After another week of trying not to drag my husband away from working on kitchen cabinets in order to take a hike, I headed over to Cramer Park in Rockport. We had never really explored this park before, just paused for lunch at the sole picnic table once or twice. On our most recent visit, even the picnic table seemed a little bit worn as the surrounding vegetation encroached upon its space. We ate quickly, leaving the scolding squirrel to his acorn debris once more.
Still, I wanted to see if there was more to the park then this so I returned on an August day that had suddenly become clear. For a park that is so close to both the downtown area and Marina Park just across the road, I was surprised that Cramer Park was devoid of visitors. Thinking that there would be greater numbers further down the loop road that went through here, I parked near Pascal Avenue and meandered down the loop.
Near the road, I spotted a flower that has been blooming in abundance along the roadsides lately. If I have identified it correctly from the GoBotany website, it is an invasive plant that we heard about during our Camden Snow Bowl walk. The flower, related to the Spotted Jewel Weed which is also blooming now, is known as Impatiens Glandulifera (or Himalayan Balsam). According to the Invasive Plant Atlas of New England, not only does each plant explosively disperse about 800 seeds or more, but the nectar of the flower seems to draw pollinators away from native plants. What a shame, since the flower is very pretty.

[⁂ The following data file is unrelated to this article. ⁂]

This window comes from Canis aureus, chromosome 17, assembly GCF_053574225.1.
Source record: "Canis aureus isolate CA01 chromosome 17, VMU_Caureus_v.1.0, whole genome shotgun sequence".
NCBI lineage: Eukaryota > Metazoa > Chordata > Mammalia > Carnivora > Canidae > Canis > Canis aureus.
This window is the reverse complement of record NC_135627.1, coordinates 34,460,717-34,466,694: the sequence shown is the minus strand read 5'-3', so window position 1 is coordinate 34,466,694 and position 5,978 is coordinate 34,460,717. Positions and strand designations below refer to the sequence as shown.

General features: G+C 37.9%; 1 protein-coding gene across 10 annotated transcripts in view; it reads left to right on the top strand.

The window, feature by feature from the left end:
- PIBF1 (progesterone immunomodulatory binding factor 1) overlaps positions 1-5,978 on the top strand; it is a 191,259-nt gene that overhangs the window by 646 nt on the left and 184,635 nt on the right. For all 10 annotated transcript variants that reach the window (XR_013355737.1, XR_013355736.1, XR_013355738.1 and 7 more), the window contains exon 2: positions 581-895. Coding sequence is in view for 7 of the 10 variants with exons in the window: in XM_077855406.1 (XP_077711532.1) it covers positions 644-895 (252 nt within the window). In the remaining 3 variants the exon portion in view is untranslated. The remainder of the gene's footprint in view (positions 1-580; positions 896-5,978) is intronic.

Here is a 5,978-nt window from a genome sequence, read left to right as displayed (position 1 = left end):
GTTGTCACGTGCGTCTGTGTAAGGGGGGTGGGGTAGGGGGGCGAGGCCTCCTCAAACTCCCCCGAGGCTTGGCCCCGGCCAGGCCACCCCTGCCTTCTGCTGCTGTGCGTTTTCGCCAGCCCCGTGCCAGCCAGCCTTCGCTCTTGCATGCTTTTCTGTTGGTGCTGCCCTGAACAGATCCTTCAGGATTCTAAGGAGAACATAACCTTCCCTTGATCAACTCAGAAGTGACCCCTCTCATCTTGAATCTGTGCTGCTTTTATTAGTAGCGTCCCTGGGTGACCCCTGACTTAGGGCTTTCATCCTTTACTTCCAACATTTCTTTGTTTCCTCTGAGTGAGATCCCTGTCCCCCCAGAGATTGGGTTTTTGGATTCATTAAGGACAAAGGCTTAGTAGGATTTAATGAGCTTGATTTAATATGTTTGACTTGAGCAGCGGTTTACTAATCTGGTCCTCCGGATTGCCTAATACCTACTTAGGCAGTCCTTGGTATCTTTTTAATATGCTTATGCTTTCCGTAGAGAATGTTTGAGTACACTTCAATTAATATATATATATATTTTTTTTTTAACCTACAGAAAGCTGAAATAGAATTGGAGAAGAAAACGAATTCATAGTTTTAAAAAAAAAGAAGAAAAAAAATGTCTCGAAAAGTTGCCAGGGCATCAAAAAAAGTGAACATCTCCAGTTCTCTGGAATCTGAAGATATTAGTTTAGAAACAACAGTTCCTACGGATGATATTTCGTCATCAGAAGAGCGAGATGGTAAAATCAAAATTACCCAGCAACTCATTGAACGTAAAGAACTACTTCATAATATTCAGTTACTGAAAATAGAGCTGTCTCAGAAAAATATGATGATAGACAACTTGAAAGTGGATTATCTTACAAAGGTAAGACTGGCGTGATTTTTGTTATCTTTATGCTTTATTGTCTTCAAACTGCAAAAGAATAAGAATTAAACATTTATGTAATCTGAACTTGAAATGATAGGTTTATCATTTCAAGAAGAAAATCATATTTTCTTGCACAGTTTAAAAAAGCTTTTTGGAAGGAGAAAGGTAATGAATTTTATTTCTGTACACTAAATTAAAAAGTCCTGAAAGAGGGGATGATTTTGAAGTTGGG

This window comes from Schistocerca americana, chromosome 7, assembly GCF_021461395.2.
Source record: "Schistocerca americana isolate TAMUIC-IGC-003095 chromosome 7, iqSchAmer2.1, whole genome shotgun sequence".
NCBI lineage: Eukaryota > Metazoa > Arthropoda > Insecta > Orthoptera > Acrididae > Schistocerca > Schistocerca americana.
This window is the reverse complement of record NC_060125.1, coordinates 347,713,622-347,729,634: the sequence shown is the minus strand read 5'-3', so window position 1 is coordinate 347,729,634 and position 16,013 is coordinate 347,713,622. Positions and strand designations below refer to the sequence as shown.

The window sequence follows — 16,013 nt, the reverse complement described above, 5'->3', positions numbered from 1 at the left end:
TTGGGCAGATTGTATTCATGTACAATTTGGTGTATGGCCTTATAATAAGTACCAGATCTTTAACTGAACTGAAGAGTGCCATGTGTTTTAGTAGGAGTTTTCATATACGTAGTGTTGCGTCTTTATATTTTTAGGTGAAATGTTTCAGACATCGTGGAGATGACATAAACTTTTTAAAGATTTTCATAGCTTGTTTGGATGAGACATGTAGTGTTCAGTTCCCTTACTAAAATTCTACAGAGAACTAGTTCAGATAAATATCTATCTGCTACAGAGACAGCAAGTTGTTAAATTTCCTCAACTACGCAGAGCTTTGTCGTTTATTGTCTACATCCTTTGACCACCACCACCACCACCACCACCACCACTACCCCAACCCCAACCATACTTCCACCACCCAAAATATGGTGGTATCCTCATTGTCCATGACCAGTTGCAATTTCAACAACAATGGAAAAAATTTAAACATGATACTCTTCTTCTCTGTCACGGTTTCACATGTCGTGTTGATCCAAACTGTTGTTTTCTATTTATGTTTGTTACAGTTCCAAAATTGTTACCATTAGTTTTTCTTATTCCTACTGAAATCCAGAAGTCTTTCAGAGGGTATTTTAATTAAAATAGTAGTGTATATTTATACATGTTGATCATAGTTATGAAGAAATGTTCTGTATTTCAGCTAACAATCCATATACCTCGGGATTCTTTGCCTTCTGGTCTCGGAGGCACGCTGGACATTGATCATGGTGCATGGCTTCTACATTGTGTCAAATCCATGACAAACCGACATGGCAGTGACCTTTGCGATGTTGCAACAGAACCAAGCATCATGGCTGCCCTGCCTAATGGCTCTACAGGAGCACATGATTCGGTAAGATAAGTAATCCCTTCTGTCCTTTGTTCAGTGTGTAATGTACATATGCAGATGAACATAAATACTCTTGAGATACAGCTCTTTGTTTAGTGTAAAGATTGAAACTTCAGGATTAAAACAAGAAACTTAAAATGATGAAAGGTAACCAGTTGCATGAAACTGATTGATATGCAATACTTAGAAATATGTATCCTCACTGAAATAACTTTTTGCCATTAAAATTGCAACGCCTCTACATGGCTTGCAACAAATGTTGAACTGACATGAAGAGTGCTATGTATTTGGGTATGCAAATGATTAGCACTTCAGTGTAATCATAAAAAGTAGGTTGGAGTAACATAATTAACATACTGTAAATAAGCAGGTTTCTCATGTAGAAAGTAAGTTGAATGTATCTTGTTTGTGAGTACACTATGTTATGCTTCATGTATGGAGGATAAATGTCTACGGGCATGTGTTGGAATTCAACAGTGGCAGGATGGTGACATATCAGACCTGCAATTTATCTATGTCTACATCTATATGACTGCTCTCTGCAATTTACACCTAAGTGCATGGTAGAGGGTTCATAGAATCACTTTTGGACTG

Further along, I walked towards the ledge overlooking the Goose River, the white walls of the canyon reminders of an active limestone industry so many years ago. Not far from where I stood there was some tangled, rusted debris which was probably another remnant from that time. The park seemed to end here, for I was at the point where the road looped back towards the entrance.
As I turned to make my way back, I discovered a path entering the woods. In the mood for further exploration, I entered the woods. It wasn’t long before I discovered another worn out picnic table taken over by nature. The two tables I had seen so far, were both perched at the top of the quarry. I suppose the intent was to allow visitors to enjoy their lunch with views of the river below but unfortunately, the vegetation had not been maintained. The trail dead-ended at the river. As I reflected on the view for a few minutes, a fisherman tried his luck not far from where I stood.
After reaching the parking area, I decided to descend the stairs that would allow explorers of Cramer Park to access Marina Park without having to cross Pascal Avenue. On the marina side of the road, there was a small bridge crossing the Goose River. From the center of the bridge I was able to get a good view of the river on one side and of Rockport Harbor on the other. I found these views soothing and paused for a time before continuing to Marina Park. Here, at last, there were people enjoying lunch on benches, walking along the harbor or pausing to view the remnants of the limekilns. Two parks, so close together, one used, the other waiting to be discovered.